On 27th October 2020 the House of Lords considered the Government’s Social Security (Up-rating of Benefits) Bill in Committee. The Bishop of St Albans supported an amendment on reporting impacts on pensioner poverty:
Moved by Baroness Sherlock
Clause 1, page 1, line 24, at end insert—
“(2C) No draft order laid before Parliament under subsection (2A) may be made in the form of the draft unless the Secretary of State has laid before Parliament—(a) a report containing an assessment of the existing levels of pensioner poverty in each of the regions and nations of Great Britain, and(b) a statement outlining the expected impact of the draft order on pensioners with the lowest incomes.”
Member’s explanatory statement – This amendment would prevent a draft order under inserted subsection (2A) from being made unless the Secretary of State has published a report outlining current levels of pensioner poverty across the regions and nations of Great Britain and a statement outlining the expected impact of the Government’s chosen policy option on these poverty levels.
The Lord Bishop of St Albans [V]: My Lords, I will speak to Amendment 3, and thank the noble Baroness, Lady Sherlock, for her work on it. I have previously spoken about the importance of the Government fulfilling their promise to deliver the triple lock to pensioners, so I support the general thrust of the Bill. However, it is important that a considered approach to uprating is taken that analyses the benefits of this policy. After all, pensioners, like the rest of the population, represent a very diverse range of income levels.
Covid-19 has shaken the economic standing of much of the working population—a fate that pensioners have largely been shielded from. The taxation of future generations to pay for current pensions must be balanced with assessments that clearly outline the effectiveness of this policy. The reality is we do not have unlimited economic resources at our disposal, and trade-offs are required. I do see dangers in uprating the entire pensions scheme by 2.5%, without the necessary impact assessments, at a time when unemployment and working household debt are rising. Reviewing both the cost and relative success of this policy in determining not only whether it reduces existing levels of pensioner poverty but whether the relationship between pensioner and working household incomes throughout a given period might lend itself, in the future, to a much more targeted approach to uprating.
I expect the report’s assessment of existing levels of pensioner poverty will be reflective in assessing the efficacy of blanket uprating policies and whether considered and targeted increase in social security and relief would better account for uncertainties such as the Covid-19 crisis, which has had a disproportionate economic effect on the working-age population. Of course, pensioners need to be adequately looked after. Until a review on whether the 2.5% minimum uprating delivers intergenerational fairness, it is right that the House approves these measures.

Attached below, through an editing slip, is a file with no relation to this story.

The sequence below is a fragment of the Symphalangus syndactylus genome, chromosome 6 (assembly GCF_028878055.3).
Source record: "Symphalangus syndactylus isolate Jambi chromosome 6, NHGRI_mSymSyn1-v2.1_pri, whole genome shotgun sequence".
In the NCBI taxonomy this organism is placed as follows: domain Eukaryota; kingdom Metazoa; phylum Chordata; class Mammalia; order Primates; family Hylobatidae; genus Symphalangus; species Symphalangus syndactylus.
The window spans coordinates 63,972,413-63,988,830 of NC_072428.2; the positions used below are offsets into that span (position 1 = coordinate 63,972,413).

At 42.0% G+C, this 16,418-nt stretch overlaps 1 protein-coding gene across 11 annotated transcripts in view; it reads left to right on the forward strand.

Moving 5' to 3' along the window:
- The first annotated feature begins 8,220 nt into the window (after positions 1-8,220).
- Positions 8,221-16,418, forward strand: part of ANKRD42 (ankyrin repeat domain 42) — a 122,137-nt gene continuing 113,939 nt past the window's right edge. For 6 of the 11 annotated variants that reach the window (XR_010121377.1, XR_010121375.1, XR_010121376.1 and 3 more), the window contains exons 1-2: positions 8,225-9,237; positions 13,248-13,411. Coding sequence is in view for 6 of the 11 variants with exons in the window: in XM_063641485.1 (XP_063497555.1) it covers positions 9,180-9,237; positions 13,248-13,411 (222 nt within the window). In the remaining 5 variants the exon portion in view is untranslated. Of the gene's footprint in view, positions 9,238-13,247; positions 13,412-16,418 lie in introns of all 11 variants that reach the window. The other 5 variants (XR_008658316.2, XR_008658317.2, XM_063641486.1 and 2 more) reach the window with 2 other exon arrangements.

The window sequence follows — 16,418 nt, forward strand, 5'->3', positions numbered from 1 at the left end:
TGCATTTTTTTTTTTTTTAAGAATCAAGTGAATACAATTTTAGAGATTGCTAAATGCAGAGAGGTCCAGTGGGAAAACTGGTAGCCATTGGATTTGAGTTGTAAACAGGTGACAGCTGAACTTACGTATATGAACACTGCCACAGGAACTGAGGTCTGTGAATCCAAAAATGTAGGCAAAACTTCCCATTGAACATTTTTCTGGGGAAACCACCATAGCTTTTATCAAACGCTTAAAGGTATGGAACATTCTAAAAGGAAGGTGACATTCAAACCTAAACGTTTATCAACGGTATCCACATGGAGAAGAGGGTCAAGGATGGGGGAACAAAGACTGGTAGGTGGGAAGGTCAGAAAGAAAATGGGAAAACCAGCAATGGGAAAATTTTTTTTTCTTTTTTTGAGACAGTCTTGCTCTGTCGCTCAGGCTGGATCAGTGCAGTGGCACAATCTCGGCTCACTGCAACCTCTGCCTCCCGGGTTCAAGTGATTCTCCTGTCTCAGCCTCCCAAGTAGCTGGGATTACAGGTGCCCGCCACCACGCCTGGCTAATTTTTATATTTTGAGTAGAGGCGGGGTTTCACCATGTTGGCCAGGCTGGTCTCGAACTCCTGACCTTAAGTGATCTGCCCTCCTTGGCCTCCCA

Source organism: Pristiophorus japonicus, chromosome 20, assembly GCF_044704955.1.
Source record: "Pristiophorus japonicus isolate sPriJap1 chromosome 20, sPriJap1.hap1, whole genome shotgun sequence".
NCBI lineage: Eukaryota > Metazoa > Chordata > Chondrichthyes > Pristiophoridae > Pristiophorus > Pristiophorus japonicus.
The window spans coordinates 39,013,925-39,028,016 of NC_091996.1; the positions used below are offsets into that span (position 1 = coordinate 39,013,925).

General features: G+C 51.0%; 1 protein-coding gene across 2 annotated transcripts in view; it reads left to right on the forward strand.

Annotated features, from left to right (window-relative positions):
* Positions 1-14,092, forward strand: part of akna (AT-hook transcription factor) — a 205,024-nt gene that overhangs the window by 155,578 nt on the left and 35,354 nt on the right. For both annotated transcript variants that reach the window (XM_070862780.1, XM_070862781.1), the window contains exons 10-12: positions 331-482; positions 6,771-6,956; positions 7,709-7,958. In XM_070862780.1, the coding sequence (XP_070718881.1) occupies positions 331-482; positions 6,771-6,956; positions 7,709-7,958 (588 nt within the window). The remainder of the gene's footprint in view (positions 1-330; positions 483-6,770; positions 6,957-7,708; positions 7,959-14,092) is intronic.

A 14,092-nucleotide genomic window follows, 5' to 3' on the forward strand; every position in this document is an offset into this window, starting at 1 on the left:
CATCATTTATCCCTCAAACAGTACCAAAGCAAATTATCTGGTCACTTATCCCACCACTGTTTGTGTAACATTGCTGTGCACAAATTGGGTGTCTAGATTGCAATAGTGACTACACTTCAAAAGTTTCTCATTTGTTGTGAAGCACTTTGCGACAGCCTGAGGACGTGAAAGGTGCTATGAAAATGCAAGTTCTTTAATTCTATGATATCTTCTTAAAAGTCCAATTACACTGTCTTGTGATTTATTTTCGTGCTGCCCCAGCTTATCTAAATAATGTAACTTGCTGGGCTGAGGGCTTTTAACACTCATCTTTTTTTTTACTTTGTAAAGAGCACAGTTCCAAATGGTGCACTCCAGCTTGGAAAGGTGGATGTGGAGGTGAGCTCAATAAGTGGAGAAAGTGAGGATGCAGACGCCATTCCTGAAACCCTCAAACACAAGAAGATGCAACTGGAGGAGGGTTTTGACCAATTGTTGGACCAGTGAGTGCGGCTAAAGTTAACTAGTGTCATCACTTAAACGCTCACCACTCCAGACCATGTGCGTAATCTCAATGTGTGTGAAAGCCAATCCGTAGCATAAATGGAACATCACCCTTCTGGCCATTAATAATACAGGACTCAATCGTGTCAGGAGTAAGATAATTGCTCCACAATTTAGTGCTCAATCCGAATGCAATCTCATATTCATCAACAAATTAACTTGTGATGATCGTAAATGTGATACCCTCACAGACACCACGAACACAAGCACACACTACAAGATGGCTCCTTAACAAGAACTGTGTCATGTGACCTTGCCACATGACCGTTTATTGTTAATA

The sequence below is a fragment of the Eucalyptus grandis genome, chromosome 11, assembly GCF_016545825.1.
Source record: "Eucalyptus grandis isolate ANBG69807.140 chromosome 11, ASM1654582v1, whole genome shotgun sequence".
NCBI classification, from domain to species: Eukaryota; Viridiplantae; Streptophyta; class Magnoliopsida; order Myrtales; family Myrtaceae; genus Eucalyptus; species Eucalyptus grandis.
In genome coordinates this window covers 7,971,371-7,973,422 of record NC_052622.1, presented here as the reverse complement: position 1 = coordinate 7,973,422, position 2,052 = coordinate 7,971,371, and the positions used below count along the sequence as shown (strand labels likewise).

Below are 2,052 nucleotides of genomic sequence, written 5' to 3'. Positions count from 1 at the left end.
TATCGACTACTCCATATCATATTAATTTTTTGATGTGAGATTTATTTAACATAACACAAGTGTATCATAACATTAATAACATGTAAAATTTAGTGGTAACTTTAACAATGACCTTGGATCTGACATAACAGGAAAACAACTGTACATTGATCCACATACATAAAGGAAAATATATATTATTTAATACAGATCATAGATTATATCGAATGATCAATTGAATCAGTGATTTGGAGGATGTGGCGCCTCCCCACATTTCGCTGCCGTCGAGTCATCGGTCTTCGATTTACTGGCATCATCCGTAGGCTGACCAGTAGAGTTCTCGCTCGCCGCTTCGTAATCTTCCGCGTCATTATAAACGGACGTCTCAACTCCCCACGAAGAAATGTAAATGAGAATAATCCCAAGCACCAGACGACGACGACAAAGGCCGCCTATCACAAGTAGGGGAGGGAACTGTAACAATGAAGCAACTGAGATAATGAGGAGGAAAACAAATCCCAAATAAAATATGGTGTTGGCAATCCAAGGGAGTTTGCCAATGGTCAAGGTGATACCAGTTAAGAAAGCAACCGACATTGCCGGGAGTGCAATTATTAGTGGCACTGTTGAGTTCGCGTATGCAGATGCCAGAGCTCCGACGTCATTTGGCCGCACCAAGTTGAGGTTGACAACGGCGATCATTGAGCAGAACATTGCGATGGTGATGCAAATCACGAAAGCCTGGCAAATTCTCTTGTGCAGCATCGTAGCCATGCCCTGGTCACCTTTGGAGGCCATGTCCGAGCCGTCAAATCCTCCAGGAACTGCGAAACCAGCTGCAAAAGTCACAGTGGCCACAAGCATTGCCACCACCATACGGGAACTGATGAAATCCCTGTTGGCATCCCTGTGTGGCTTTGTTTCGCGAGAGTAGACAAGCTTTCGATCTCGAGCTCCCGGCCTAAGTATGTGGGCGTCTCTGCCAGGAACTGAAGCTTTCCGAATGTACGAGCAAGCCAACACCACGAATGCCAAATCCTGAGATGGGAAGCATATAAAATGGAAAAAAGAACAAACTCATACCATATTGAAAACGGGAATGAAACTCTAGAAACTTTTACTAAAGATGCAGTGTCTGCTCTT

Finally, on intergenerational fairness, which was mentioned at Second Reading, I once again call on the Government to extend April’s universal credit increase and extend this lifeline that so many across the country are relying on.
Baroness Stedman-Scott (Con) [Minister]…The right reverend Prelate the Bishop of St Albans asked about an impact assessment. For pensioner incomes, assumptions would need to be made about how each individual pensioner’s income will change in the future, which would require making assumptions, as I have said, about many things, such as earnings for pensioners, change in the rate of return and drawdown of income. This is most difficult.
The noble Lord, Lord Addington, and the right reverend Prelate the Bishop of St Albans quite rightly raised a point about intergenerational fairness and questioned why we should keep the triple lock for pensioners when working-age people are only getting CPI increases. We have recently seen rises in the living standards of pensioners, but we must remember that not all pensioners are in the same position: over a million current pensioners rely solely on their state income. We must not forget that today’s working-age people are tomorrow’s pensioners, and future generations of pensioners will also benefit from the way the state pension is uprated today.
Baroness Sherlock (Lab): I thank the right reverend Prelate the Bishop of St Albans for his continued advocacy for those on low incomes at all ages. I wholeheartedly endorse his call for the uplift on universal credit to be extended beyond April, and I ask that this also be extended to legacy benefits. Poor workers often become poor pensioners, so all we are doing at the moment is pushing the problem even further back.